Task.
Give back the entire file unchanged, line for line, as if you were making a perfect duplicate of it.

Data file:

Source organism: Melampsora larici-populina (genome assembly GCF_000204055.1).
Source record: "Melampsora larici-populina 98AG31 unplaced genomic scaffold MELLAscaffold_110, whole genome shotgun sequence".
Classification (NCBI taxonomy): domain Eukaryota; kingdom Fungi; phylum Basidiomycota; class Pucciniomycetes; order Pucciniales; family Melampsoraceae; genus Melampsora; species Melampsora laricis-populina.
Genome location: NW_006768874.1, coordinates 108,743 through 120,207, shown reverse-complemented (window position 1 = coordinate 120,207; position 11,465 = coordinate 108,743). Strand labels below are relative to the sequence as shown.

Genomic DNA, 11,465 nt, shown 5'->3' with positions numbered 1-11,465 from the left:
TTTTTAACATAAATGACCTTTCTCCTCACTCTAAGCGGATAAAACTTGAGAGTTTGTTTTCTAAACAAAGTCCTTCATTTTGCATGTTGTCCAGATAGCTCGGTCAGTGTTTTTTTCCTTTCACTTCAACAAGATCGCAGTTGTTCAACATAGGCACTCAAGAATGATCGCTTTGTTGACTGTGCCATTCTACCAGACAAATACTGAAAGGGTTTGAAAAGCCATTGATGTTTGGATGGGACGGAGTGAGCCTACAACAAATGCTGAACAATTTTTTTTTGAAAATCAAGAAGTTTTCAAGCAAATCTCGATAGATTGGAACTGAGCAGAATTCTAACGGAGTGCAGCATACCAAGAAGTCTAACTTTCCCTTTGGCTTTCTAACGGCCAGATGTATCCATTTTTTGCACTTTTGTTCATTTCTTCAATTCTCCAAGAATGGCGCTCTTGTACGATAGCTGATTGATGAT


Source organism: Melampsora larici-populina (genome assembly GCF_000204055.1).
Source record: "Melampsora larici-populina 98AG31 unplaced genomic scaffold MELLAscaffold_110, whole genome shotgun sequence".
Classification (NCBI taxonomy): domain Eukaryota; kingdom Fungi; phylum Basidiomycota; class Pucciniomycetes; order Pucciniales; family Melampsoraceae; genus Melampsora; species Melampsora laricis-populina.
Genome location: NW_006768874.1, coordinates 108,743 through 120,207, shown reverse-complemented (window position 1 = coordinate 120,207; position 11,465 = coordinate 108,743). Strand labels below are relative to the sequence as shown.

Genomic DNA, 11,465 nt, shown 5'->3' with positions numbered 1-11,465 from the left:
TTTTTAACATAAATGACCTTTCTCCTCACTCTAAGCGGATAAAACTTGAGAGTTTGTTTTCTAAACAAAGTCCTTCATTTTGCATGTTGTCCAGATAGCTCGGTCAGTGTTTTTTTCCTTTCACTTCAACAAGATCGCAGTTGTTCAACATAGGCACTCAAGAATGATCGCTTTGTTGACTGTGCCATTCTACCAGACAAATACTGAAAGGGTTTGAAAAGCCATTGATGTTTGGATGGGACGGAGTGAGCCTACAACAAATGCTGAACAATTTTTTTTTGAAAATCAAGAAGTTTTCAAGCAAATCTCGATAGATTGGAACTGAGCAGAATTCTAACGGAGTGCAGCATACCAAGAAGTCTAACTTTCCCTTTGGCTTTCTAACGGCCAGATGTATCCATTTTTTGCACTTTTGTTCATTTCTTCAATTCTCCAAGAATGGCGCTCTTGTACGATAGCTGATTGATGAT